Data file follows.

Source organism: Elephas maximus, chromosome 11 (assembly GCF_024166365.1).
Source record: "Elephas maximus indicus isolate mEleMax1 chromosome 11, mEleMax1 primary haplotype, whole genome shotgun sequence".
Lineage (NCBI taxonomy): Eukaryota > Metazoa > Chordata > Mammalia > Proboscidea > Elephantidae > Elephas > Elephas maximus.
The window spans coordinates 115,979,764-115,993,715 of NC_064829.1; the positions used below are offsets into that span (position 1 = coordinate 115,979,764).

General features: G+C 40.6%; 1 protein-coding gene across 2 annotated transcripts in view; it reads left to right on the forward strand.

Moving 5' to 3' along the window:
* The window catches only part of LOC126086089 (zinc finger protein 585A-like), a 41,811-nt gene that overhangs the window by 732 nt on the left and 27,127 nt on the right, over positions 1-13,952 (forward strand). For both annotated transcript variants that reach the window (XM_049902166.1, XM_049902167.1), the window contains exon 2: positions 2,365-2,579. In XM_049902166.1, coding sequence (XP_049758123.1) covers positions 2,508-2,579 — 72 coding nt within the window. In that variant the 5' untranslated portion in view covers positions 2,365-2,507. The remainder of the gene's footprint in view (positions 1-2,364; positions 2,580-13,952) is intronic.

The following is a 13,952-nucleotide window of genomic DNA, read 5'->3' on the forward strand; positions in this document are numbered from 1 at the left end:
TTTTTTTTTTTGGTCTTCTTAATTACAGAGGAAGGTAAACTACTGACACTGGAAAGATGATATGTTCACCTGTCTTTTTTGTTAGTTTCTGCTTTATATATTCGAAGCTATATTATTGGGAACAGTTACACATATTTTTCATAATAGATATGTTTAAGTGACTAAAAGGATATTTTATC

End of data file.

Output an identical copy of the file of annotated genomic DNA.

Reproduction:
Source organism: Elephas maximus, chromosome 11 (assembly GCF_024166365.1).
Source record: "Elephas maximus indicus isolate mEleMax1 chromosome 11, mEleMax1 primary haplotype, whole genome shotgun sequence".
Lineage (NCBI taxonomy): Eukaryota > Metazoa > Chordata > Mammalia > Proboscidea > Elephantidae > Elephas > Elephas maximus.
The window spans coordinates 115,979,764-115,993,715 of NC_064829.1; the positions used below are offsets into that span (position 1 = coordinate 115,979,764).

General features: G+C 40.6%; 1 protein-coding gene across 2 annotated transcripts in view; it reads left to right on the forward strand.

Moving 5' to 3' along the window:
* The window catches only part of LOC126086089 (zinc finger protein 585A-like), a 41,811-nt gene that overhangs the window by 732 nt on the left and 27,127 nt on the right, over positions 1-13,952 (forward strand). For both annotated transcript variants that reach the window (XM_049902166.1, XM_049902167.1), the window contains exon 2: positions 2,365-2,579. In XM_049902166.1, coding sequence (XP_049758123.1) covers positions 2,508-2,579 — 72 coding nt within the window. In that variant the 5' untranslated portion in view covers positions 2,365-2,507. The remainder of the gene's footprint in view (positions 1-2,364; positions 2,580-13,952) is intronic.

The following is a 13,952-nucleotide window of genomic DNA, read 5'->3' on the forward strand; positions in this document are numbered from 1 at the left end:
TTTTTTTTTTTGGTCTTCTTAATTACAGAGGAAGGTAAACTACTGACACTGGAAAGATGATATGTTCACCTGTCTTTTTTGTTAGTTTCTGCTTTATATATTCGAAGCTATATTATTGGGAACAGTTACACATATTTTTCATAATAGATATGTTTAAGTGACTAAAAGGATATTTTATC